Trudeau breaks dockworkers’ strike … on International Workers’ Day

By Stéphane Doucet 

Montreal dockworkers announced an unlimited general strike on April 23, and within a week the federal government violated their rights by forcing them back to work. The Liberals’ back-to-work legislation came into effect on none other than International Workers’ Day, May 1.

The 1150 dockworkers are members of the Canadian Union of Public Employees (CUPE) local 375. They have been without a contract for 2 years and the boss, the Association des employeurs maritimes (AEM), has been negotiating in bad faith. The union only launched the strike – with a vote of more than 99 percent in favour – after two separate attacks by the employer which targeted their scheduling and job security, including the imposition of mandatory longer work hours. The AEM left the bargaining table on April 27, one day into the strike and immediately after the Trudeau government tabled the back-to-work legislation.

Contract negotiations are at a standstill. The workers’ want an end to the AEM’s 19th century scheduling practices, in which they expected to work 19 days with only 2 days off. Furthermore, the schedules are only released the night before the next day’s work. The boss isn’t providing a real negotiator at the bargaining table, instead relaying information through human resources staff who have no capacity to take decisions and truly bargain. With the back-to-work order, negotiation has been effectively cancelled and an arbitrator will have the power to impose the conditions of a new contract.

In the weeks preceding the strike, tensions heated up at the Port of Montreal and the stage began to be set for anti-labour legislation. Dockworkers began overtime and weekend strikes in retaliation against job security changes which had been announced by the AEM despite being contrary to the collective agreement. This led to fears in the business community of another strike like last summers’ when the port was closed for just over a week. The Montreal Chamber of Commerce and other capitalist organizations explicitly called on the federal government to intervene, leaving little to the imagination in terms of what they meant.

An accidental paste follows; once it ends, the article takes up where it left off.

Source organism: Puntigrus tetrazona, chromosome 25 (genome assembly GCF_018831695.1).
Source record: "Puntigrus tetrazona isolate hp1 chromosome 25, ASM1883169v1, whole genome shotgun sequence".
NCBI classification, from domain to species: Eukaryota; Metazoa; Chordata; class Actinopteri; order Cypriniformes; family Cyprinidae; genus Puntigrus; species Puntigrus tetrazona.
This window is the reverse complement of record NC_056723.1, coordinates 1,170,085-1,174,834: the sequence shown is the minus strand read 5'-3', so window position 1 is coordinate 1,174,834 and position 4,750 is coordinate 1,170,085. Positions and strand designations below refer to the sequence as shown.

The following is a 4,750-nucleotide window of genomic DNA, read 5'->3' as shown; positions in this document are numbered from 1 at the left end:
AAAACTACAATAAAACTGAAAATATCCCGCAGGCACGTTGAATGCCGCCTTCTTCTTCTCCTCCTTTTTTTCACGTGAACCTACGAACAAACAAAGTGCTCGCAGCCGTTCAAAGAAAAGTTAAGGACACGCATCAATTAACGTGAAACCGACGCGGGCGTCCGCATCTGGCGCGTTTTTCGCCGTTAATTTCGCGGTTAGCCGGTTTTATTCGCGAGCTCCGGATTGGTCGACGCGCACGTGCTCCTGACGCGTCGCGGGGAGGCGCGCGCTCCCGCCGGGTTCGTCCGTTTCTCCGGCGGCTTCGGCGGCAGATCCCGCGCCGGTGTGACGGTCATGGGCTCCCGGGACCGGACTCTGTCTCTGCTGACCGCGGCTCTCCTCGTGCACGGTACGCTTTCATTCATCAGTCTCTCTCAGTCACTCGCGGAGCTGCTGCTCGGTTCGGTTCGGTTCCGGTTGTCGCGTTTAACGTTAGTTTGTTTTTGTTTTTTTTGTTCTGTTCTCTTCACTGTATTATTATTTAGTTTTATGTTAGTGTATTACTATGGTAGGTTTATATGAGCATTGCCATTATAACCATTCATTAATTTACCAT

There is a big elephant in this room. The government chose to force the dockers’ return to work even though the strike was in direct retaliation to specific pressure tactics by the AEM and despite the workers’ offer to call off the strike once those pressure tactics were stopped. An outside observer might ask, “Why not force the employer to rescind these attacks, which would return operations back to normal without taking sides?” Clearly, the federal government is intentionally picking a side and not simply resolving the conflict for the greater good, as it claims.

In parliament, the Conservative Party enthusiastically supported the Liberals’ strike-breaking law, which imposes possible jail time and fines up to $100,000 per day if the strike were to continue. The Bloc Québécois and NDP both vocally opposed it, but only time will tell if they maintain their commitment to a struggle which is far from over. CUPE 375 has received plenty of solidarity and support from other dockworkers across the country and around the world, the labour movement in Canada generally and from others who support democratic rights for workers.

It is unclear, though, what will happen once an arbitrator takes the reigns and imposes a collective agreement. The bureaucratic and anti-democratic nature of arbitration is quite effective at taking the whole process out of the public eye. The Canadian Union of Postal Workers can attest to this – their last contract negotiations took a very similar turn to the dockers’ current struggle.

As CUPE’s National Secretary-Treasurer Charles Fleury wrote, “The courts say time and time again that back-to-work legislation violates Charter rights, and Mr. Trudeau has made it clear today that he does not respect the Charter that his father brought in as prime minister.” This violation of the Canadian Charter of Rights and Freedoms isn’t a mistake nor a coincidence – these rights and freedoms exist only insofar as they allow for the continued accumulation of capital for the ruling class and the smooth functioning of business-as-usual. The Montreal dockworkers have the power to stop that, and when they do, all talk of democracy goes out the window.

[Photo: CUPE 375 Twitter]


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